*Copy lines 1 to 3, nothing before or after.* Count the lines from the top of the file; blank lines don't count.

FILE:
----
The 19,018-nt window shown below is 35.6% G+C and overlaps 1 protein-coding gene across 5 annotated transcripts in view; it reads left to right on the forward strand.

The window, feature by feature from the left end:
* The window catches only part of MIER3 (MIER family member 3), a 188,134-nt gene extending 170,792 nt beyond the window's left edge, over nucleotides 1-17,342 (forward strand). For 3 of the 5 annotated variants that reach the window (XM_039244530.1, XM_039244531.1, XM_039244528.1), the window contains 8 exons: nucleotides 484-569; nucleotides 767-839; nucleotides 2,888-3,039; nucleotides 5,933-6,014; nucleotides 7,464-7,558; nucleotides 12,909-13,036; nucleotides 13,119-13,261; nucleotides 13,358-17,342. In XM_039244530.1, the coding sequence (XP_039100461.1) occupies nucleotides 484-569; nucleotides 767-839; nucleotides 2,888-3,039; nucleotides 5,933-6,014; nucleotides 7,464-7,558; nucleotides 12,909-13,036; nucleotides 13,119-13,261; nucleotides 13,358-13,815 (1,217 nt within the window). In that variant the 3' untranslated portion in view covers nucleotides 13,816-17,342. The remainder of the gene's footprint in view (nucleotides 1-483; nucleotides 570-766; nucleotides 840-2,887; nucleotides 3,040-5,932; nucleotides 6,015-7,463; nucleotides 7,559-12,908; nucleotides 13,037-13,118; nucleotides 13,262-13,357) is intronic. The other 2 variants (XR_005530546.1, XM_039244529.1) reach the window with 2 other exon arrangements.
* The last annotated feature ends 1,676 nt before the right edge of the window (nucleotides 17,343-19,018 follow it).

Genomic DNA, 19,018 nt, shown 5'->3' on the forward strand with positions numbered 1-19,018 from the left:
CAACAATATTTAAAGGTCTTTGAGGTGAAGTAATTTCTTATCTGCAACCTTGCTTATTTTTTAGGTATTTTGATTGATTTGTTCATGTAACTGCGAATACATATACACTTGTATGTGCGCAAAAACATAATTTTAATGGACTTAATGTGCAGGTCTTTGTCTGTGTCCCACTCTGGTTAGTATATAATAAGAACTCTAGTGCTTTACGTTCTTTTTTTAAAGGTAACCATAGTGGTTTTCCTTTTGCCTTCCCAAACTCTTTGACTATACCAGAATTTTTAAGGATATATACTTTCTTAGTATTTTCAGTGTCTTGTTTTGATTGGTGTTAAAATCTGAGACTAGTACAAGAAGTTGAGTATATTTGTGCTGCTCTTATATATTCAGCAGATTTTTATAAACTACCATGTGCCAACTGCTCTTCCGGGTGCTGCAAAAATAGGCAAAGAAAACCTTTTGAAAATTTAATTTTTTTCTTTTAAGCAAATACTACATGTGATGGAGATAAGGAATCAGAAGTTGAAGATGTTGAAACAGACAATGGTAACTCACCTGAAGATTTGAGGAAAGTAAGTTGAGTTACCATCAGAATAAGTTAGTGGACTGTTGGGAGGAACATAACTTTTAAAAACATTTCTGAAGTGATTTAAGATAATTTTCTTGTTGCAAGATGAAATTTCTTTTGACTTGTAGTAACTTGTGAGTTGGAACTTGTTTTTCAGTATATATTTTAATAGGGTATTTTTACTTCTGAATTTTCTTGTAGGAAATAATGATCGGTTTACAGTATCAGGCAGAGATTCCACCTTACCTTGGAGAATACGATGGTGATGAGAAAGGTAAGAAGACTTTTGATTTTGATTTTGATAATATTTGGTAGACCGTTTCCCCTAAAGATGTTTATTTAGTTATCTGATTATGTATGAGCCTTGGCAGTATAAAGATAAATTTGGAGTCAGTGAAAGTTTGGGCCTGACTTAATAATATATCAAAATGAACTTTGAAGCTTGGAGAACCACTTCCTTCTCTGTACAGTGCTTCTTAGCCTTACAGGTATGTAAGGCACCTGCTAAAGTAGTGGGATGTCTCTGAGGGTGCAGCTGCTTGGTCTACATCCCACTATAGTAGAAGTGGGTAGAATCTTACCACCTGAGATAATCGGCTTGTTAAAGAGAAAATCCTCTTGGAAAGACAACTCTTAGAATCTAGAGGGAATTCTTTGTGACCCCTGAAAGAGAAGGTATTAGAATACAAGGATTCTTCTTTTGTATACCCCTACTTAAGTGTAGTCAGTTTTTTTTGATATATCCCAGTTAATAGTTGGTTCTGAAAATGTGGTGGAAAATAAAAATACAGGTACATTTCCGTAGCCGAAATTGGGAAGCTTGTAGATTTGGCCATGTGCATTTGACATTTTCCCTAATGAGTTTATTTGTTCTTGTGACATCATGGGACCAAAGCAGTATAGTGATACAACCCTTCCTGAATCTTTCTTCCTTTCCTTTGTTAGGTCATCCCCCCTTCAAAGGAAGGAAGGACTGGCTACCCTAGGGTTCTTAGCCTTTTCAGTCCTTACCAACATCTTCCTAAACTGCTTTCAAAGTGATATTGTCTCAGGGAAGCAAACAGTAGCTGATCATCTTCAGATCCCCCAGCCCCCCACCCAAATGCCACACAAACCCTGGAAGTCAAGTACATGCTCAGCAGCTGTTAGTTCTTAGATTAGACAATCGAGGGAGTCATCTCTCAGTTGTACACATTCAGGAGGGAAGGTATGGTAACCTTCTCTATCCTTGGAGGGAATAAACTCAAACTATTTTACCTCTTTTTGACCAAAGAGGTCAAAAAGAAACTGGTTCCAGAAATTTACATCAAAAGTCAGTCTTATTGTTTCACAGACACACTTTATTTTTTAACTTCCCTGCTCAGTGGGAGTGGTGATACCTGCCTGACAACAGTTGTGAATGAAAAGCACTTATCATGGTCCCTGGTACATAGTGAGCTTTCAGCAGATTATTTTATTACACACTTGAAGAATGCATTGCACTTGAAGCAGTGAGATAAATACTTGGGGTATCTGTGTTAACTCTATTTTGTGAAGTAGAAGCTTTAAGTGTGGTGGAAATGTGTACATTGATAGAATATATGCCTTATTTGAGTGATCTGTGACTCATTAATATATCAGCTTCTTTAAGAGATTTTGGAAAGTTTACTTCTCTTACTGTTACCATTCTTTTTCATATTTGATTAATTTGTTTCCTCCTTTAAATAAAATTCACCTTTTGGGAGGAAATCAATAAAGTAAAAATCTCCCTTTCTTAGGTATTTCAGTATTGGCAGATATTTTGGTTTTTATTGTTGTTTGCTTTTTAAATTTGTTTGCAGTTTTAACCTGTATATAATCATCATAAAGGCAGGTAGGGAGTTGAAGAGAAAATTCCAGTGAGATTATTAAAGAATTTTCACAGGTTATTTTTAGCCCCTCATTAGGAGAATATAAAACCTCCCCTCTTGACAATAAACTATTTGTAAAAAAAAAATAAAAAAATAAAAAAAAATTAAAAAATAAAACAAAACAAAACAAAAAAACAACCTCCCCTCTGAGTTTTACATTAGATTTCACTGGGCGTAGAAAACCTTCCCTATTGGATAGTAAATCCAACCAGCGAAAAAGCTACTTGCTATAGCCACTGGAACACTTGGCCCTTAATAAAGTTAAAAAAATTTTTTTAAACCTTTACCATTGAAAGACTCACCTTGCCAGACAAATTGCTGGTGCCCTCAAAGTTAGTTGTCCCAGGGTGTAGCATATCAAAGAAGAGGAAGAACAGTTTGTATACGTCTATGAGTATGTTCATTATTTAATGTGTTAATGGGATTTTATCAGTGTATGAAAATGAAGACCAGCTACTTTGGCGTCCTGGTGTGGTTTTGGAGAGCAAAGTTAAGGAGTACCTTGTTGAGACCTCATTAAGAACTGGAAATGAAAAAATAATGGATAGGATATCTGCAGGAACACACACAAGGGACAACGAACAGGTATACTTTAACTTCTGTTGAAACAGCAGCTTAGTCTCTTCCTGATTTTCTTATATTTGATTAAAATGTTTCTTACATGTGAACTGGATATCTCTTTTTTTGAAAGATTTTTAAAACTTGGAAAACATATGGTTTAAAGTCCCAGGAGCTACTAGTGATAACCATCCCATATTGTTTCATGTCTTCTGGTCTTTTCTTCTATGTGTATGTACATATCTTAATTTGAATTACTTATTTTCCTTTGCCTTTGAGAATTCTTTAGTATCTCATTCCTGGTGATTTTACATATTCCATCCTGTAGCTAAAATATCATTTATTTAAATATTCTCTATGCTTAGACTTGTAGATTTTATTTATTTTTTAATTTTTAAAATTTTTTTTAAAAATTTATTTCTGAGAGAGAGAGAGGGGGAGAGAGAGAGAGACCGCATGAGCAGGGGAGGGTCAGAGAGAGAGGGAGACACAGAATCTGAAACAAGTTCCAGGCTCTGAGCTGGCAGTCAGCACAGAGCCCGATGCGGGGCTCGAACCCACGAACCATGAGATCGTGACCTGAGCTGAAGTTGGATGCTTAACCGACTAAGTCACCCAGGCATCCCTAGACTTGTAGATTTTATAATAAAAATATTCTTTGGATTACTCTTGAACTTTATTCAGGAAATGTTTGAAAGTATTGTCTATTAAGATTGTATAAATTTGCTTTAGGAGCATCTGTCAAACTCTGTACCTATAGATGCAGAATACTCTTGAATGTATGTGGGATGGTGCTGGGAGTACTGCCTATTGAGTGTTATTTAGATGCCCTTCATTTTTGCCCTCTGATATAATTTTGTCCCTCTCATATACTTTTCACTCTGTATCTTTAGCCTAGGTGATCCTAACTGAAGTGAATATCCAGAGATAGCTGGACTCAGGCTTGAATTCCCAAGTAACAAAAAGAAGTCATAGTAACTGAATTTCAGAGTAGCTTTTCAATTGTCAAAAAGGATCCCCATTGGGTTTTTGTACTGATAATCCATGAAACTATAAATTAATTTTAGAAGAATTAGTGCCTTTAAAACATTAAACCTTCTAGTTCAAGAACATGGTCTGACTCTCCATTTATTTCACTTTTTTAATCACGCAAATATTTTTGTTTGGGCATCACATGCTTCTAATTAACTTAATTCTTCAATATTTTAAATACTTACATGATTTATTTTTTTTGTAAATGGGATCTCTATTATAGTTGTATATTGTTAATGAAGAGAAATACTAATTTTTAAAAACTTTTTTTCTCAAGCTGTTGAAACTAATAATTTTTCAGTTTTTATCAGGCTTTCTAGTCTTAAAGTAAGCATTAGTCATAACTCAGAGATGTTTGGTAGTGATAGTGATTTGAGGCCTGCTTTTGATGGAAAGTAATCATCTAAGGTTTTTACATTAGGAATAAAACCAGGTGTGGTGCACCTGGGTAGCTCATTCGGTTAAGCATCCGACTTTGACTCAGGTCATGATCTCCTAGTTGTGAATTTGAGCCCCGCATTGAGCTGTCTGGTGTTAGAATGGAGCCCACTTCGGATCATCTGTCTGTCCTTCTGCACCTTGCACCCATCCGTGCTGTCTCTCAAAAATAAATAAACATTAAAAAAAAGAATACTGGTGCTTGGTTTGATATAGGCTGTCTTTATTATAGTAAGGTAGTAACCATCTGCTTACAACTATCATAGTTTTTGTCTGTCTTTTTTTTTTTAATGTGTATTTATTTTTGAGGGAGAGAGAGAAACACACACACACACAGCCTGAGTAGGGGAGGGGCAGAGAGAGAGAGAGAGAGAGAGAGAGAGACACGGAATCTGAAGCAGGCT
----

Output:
The 19,018-nt window shown below is 35.6% G+C and overlaps 1 protein-coding gene across 5 annotated transcripts in view; it reads left to right on the forward strand.

The window, feature by feature from the left end:
* The window catches only part of MIER3 (MIER family member 3), a 188,134-nt gene extending 170,792 nt beyond the window's left edge, over nucleotides 1-17,342 (forward strand). For 3 of the 5 annotated variants that reach the window (XM_039244530.1, XM_039244531.1, XM_039244528.1), the window contains 8 exons: nucleotides 484-569; nucleotides 767-839; nucleotides 2,888-3,039; nucleotides 5,933-6,014; nucleotides 7,464-7,558; nucleotides 12,909-13,036; nucleotides 13,119-13,261; nucleotides 13,358-17,342. In XM_039244530.1, the coding sequence (XP_039100461.1) occupies nucleotides 484-569; nucleotides 767-839; nucleotides 2,888-3,039; nucleotides 5,933-6,014; nucleotides 7,464-7,558; nucleotides 12,909-13,036; nucleotides 13,119-13,261; nucleotides 13,358-13,815 (1,217 nt within the window). In that variant the 3' untranslated portion in view covers nucleotides 13,816-17,342. The remainder of the gene's footprint in view (nucleotides 1-483; nucleotides 570-766; nucleotides 840-2,887; nucleotides 3,040-5,932; nucleotides 6,015-7,463; nucleotides 7,559-12,908; nucleotides 13,037-13,118; nucleotides 13,262-13,357) is intronic. The other 2 variants (XR_005530546.1, XM_039244529.1) reach the window with 2 other exon arrangements.